Is the tech job market saturated? Sure, there are more programmers, analysts, technical support agents, and developers than ever due to great recruiting efforts and big money.

Thankfully, the tech job market isn’t just one industry. New technologies and concepts arrive that need new minds, meaning new jobs and opportunities. Older or existing tech jobs won’t shut down immediately because they’ll still be relevant, and few positions become obsolete overnight.

Consider these trends in tech to see which jobs are on the horizon. By acting now, flexible current technicians and new arrivals can seize the newest jobs with little competition and a head start in a new economy.

Edge Computing
Cloud computing has long since outlived its time as a buzzword. It’s an important concept and still relevant, but as a career path, it’s not going to amaze any recruiters or leaders. For anyone involved in networking, cloud computing knowledge is expected.

Enter edge computing, a future-facing concept that tackles challenges that the future of cloud computing will face. At the core of the discussion is latency–the delays and interruptions that wreak havoc on punctual systems across the internet.

Networking professionals are no strangers to latency, and any service that could cut latency will be a prime target as the world approaches higher demands without exponentially higher computing speeds. It’s a matter of when, not if.

Like any other system, cloud computing has a series of delays associated with how data moves through the cloud. Since cloud computing is simply networked data that the customer doesn’t directly own or maintain, the latency comes from distant networks that the customer can’t control.

The main point behind edge computing is to cut cloud computing out of the picture. This means adding edge devices that can handle as much of the heavy lifting as possible without sending huge chunks of data through the cloud.

In some cases, this means nothing more than adding modernized, but standard servers on the edge of a cloud computing system. Network engineers and developers will work together to figure out what data needs to be handled on edge, what data can be passed across the cloud to reduce the cost of edge services, and how to keep the system scalable.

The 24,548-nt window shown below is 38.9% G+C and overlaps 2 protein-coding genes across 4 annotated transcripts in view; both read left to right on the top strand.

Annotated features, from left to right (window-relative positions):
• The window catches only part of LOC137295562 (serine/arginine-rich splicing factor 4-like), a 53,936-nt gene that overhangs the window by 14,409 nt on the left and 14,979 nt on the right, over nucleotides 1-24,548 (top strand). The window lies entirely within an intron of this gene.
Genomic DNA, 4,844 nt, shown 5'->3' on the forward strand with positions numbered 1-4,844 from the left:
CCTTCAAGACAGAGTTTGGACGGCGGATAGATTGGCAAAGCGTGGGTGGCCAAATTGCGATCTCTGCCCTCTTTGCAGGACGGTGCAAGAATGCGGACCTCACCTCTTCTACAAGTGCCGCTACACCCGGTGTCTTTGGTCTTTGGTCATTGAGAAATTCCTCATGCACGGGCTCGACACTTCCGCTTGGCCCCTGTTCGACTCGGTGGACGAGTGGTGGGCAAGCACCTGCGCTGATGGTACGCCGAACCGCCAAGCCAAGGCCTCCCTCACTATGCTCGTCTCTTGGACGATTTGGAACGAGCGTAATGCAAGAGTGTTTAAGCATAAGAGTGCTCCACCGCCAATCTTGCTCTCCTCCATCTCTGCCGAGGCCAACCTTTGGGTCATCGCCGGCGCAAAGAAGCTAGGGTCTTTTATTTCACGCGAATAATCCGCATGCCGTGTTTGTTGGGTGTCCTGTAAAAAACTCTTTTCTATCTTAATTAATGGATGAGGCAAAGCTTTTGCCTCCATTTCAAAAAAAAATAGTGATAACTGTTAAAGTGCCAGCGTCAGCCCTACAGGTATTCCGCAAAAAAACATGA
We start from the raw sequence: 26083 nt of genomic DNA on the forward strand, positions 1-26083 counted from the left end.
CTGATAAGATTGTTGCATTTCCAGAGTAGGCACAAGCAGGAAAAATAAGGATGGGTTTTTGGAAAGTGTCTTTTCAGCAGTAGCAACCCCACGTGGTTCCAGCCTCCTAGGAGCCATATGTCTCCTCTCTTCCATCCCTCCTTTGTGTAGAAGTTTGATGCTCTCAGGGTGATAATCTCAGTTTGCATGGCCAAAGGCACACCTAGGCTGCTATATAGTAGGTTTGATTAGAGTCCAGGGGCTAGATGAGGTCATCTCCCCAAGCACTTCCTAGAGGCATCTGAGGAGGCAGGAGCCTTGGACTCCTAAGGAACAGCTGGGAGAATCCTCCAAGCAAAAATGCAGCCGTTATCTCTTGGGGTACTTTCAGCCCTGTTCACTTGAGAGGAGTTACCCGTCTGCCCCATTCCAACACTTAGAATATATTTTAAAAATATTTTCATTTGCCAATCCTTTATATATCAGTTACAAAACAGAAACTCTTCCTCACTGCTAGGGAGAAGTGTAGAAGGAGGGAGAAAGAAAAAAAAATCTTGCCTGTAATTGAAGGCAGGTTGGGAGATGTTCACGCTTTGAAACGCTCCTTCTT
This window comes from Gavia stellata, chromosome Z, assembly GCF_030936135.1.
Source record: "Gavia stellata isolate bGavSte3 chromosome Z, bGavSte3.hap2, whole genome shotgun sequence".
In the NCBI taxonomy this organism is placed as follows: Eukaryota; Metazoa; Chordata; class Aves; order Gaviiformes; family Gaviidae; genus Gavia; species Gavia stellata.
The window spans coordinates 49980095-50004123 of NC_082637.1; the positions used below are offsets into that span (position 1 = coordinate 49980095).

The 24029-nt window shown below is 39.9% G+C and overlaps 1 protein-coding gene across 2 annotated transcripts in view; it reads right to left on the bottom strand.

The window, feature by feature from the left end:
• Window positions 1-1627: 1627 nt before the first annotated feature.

Scale can mean making edge devices as lean as possible or overloading edge servers with a smarter way of activating and deactivating services. In this new economy, the best edge tweak could come from professionals who start their careers today.

The Cybersecurity War Rages On
War never changes. Although the techniques and faces have changed, the battle of security experts versus hackers has remained fairly constant.

Cybersecurity professionals are in short supply because the new age of technology wasn’t quite what previous generations promised. There is an opportunity for more young minds to learn technical skills and live in technology as easily as they put on clothes, but many smartphone-powered young professionals still lack strong system security.

In short, more people know how to use tech quickly and efficiently, but troubleshooting and protecting their assets is still a problem. Adding to the problem, the same boost in potential tech learning has empowered a new generation–and a bigger population–of hostile hackers.

For aspiring technicians with any technical skill and even a remote inclination to remove virus, scan systems for exploits, or a desire to take the battle to hostile hackers, the cybersecurity world is wide open. Both business and individuals need multiple services from security-minded experts.

Ransomware and identity theft are two of the biggest threats on the internet and are often powered by several other threats. Cybersecurity professionals are needed to harden systems against attacks, train non-technical personnel in best practices that they won’t research on their own, and clean up the damage after major attacks.

To make this year a year of high-tech change and career success, contact a tech career professional to discuss other amazing options in the computing economy.